An econometric analysis of emission trading allowances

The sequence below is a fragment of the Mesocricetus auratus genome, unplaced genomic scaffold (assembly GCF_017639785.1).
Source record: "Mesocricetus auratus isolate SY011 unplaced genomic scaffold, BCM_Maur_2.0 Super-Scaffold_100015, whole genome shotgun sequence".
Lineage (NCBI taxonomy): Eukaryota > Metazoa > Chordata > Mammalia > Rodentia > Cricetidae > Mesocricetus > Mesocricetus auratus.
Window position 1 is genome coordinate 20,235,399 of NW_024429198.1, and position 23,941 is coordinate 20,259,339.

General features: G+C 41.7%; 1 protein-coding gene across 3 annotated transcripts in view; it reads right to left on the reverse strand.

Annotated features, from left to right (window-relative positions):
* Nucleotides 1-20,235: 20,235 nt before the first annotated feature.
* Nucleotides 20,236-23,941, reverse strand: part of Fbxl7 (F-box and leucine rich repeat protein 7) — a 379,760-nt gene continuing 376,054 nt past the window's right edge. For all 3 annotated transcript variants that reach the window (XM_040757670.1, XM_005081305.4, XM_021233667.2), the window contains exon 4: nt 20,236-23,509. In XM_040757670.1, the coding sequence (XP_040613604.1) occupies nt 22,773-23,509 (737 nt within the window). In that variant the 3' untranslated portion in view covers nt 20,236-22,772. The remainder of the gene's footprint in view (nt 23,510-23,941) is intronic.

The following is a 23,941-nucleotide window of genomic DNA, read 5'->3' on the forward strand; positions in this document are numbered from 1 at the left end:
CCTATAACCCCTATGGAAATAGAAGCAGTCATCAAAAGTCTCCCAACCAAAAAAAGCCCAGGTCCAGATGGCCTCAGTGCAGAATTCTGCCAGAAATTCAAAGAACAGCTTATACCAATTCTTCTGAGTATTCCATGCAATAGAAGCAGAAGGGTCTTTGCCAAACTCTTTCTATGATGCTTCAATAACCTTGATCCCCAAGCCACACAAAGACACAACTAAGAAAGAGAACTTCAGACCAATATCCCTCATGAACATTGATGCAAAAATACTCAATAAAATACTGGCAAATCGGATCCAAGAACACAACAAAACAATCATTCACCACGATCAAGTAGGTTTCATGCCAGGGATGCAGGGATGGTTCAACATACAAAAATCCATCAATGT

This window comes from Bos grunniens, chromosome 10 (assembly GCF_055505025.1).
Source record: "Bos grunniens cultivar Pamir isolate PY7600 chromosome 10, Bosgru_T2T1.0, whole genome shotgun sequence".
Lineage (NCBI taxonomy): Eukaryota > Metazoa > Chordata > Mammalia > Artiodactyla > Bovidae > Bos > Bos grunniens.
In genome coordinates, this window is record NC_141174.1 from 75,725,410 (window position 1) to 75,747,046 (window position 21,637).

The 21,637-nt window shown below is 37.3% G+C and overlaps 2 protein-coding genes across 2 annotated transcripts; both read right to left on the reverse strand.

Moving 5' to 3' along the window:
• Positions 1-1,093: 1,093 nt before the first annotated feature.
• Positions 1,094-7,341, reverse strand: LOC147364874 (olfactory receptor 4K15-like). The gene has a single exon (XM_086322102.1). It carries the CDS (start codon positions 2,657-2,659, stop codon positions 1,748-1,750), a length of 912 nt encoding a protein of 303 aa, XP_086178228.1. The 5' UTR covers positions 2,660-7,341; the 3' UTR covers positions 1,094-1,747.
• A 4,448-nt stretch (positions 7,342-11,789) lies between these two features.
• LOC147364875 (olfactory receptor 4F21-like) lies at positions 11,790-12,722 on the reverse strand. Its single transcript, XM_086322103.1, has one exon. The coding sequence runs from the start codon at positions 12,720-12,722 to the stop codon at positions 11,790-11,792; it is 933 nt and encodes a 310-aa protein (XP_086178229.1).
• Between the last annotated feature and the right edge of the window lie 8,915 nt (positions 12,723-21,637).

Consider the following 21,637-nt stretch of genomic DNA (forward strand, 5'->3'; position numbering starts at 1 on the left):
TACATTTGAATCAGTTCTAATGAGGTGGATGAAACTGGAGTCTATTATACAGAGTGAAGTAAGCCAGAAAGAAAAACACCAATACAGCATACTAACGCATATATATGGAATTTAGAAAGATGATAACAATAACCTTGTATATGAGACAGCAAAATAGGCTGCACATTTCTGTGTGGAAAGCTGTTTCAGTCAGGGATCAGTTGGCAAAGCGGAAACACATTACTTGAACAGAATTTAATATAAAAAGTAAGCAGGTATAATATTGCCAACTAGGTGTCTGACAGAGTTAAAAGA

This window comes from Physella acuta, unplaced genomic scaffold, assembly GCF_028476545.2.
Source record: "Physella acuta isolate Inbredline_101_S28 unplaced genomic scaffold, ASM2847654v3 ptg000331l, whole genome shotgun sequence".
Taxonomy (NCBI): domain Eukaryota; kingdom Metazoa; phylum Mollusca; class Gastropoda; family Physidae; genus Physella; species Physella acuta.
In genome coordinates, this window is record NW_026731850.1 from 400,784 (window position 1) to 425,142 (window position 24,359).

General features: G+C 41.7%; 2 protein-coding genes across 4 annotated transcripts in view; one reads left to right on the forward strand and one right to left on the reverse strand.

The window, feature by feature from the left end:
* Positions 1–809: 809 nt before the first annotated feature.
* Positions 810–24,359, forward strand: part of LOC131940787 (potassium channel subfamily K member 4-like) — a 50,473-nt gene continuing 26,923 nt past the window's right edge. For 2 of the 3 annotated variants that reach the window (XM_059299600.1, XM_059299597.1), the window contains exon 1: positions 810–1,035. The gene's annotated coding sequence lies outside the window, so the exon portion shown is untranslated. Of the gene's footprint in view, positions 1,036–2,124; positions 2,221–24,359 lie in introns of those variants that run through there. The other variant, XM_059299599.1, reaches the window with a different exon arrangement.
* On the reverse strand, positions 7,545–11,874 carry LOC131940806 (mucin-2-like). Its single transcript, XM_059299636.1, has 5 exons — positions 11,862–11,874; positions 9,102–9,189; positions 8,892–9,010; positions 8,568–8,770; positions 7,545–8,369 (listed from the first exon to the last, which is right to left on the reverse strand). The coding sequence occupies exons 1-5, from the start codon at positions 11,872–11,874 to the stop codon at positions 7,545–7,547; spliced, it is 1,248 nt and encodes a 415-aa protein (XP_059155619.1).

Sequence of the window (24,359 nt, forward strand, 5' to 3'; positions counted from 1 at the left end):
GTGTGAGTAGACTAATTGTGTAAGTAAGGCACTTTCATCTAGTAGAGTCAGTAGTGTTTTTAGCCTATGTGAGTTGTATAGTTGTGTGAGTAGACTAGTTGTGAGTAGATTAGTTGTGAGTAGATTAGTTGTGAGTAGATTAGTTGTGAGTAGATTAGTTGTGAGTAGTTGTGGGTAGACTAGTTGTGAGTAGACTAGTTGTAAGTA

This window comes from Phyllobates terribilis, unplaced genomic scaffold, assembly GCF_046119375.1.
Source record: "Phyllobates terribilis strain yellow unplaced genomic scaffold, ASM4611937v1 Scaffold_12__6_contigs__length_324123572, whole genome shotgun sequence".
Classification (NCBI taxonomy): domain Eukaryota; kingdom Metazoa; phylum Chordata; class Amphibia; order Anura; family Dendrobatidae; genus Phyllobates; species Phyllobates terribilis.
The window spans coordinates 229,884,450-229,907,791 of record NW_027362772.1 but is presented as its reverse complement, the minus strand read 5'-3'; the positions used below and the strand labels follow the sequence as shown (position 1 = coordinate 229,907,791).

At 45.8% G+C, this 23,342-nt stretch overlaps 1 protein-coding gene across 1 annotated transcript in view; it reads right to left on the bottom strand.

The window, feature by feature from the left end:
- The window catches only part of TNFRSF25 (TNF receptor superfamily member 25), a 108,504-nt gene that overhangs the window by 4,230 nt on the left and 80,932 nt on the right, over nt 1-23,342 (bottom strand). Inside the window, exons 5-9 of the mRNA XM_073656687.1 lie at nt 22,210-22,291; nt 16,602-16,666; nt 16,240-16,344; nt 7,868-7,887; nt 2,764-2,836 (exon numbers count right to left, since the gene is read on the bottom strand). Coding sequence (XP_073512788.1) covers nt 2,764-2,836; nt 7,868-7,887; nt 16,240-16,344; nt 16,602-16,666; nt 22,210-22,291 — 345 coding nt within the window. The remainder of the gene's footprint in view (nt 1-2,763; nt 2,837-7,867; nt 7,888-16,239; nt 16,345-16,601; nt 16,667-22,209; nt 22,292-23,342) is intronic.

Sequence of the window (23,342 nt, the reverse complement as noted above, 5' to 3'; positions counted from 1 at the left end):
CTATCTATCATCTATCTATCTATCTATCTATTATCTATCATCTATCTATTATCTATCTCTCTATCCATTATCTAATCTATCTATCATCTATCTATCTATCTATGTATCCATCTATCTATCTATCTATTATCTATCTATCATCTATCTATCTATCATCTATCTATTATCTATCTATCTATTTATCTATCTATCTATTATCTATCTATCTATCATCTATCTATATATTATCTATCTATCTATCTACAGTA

World power and gas markets have a natural relationship with global tradable carbon permits markets, including the U.S. Clean Air Act Amendments and the EU Emissions Trading Scheme, the latter officially launched in January 2005. Electric utilities operate their power plants based in part on the price of the power and the relative cost of coal and natural gas. As both carbon dioxide and sulphur dioxide are by-products of the coal burning process, the new factors of SO2 and CO2 emissions allowances come into play in a carbon constrained economy. Now that a price has been put on such allowances, the differences in carbon intensity for coal and gas could potentially change the way companies run their power plants. Moreover, knowledge of the statistical distribution of emission trading allowances, and its forecastability, becomes crucial in constructing optimal hedging and purchasing strategies in the carbon market. This paper provides an in-depth analysis of available data addressing the unconditional tail behavior and the inherent heteroskedastic dynamics in the returns on the emissions allowances.